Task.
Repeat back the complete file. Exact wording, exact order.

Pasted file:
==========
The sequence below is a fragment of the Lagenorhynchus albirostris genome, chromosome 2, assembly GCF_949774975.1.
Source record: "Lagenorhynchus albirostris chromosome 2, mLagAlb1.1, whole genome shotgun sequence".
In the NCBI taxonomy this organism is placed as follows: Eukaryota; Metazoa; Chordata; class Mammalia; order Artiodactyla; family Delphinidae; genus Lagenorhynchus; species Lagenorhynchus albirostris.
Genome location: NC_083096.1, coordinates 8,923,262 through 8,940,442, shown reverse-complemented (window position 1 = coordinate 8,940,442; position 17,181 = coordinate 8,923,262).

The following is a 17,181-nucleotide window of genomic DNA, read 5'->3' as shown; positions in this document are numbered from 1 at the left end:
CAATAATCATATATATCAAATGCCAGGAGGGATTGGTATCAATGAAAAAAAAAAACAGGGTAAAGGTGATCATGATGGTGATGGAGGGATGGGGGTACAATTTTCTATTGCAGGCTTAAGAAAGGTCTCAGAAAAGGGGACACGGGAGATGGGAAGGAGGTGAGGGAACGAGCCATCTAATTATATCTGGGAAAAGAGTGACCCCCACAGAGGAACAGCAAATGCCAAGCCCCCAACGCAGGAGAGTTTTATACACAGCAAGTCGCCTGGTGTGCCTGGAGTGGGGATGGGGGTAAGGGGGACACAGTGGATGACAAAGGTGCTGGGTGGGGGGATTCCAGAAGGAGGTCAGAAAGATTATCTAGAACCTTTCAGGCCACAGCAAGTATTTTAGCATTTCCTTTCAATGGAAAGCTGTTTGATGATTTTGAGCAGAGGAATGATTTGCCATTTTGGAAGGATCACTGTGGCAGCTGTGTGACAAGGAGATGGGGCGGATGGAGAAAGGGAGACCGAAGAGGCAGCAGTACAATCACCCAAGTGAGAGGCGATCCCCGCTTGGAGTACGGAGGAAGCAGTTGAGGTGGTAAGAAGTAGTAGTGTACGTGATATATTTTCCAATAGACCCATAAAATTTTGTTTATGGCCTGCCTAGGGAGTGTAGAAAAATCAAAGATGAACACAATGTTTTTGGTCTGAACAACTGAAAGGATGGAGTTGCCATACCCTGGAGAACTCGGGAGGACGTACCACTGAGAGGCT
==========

The sequence below is a fragment of the Lagenorhynchus albirostris genome, chromosome 2, assembly GCF_949774975.1.
Source record: "Lagenorhynchus albirostris chromosome 2, mLagAlb1.1, whole genome shotgun sequence".
In the NCBI taxonomy this organism is placed as follows: Eukaryota; Metazoa; Chordata; class Mammalia; order Artiodactyla; family Delphinidae; genus Lagenorhynchus; species Lagenorhynchus albirostris.
Genome location: NC_083096.1, coordinates 8,923,262 through 8,940,442, shown reverse-complemented (window position 1 = coordinate 8,940,442; position 17,181 = coordinate 8,923,262).

The following is a 17,181-nucleotide window of genomic DNA, read 5'->3' as shown; positions in this document are numbered from 1 at the left end:
CAATAATCATATATATCAAATGCCAGGAGGGATTGGTATCAATGAAAAAAAAAAACAGGGTAAAGGTGATCATGATGGTGATGGAGGGATGGGGGTACAATTTTCTATTGCAGGCTTAAGAAAGGTCTCAGAAAAGGGGACACGGGAGATGGGAAGGAGGTGAGGGAACGAGCCATCTAATTATATCTGGGAAAAGAGTGACCCCCACAGAGGAACAGCAAATGCCAAGCCCCCAACGCAGGAGAGTTTTATACACAGCAAGTCGCCTGGTGTGCCTGGAGTGGGGATGGGGGTAAGGGGGACACAGTGGATGACAAAGGTGCTGGGTGGGGGGATTCCAGAAGGAGGTCAGAAAGATTATCTAGAACCTTTCAGGCCACAGCAAGTATTTTAGCATTTCCTTTCAATGGAAAGCTGTTTGATGATTTTGAGCAGAGGAATGATTTGCCATTTTGGAAGGATCACTGTGGCAGCTGTGTGACAAGGAGATGGGGCGGATGGAGAAAGGGAGACCGAAGAGGCAGCAGTACAATCACCCAAGTGAGAGGCGATCCCCGCTTGGAGTACGGAGGAAGCAGTTGAGGTGGTAAGAAGTAGTAGTGTACGTGATATATTTTCCAATAGACCCATAAAATTTTGTTTATGGCCTGCCTAGGGAGTGTAGAAAAATCAAAGATGAACACAATGTTTTTGGTCTGAACAACTGAAAGGATGGAGTTGCCATACCCTGGAGAACTCGGGAGGACGTACCACTGAGAGGCT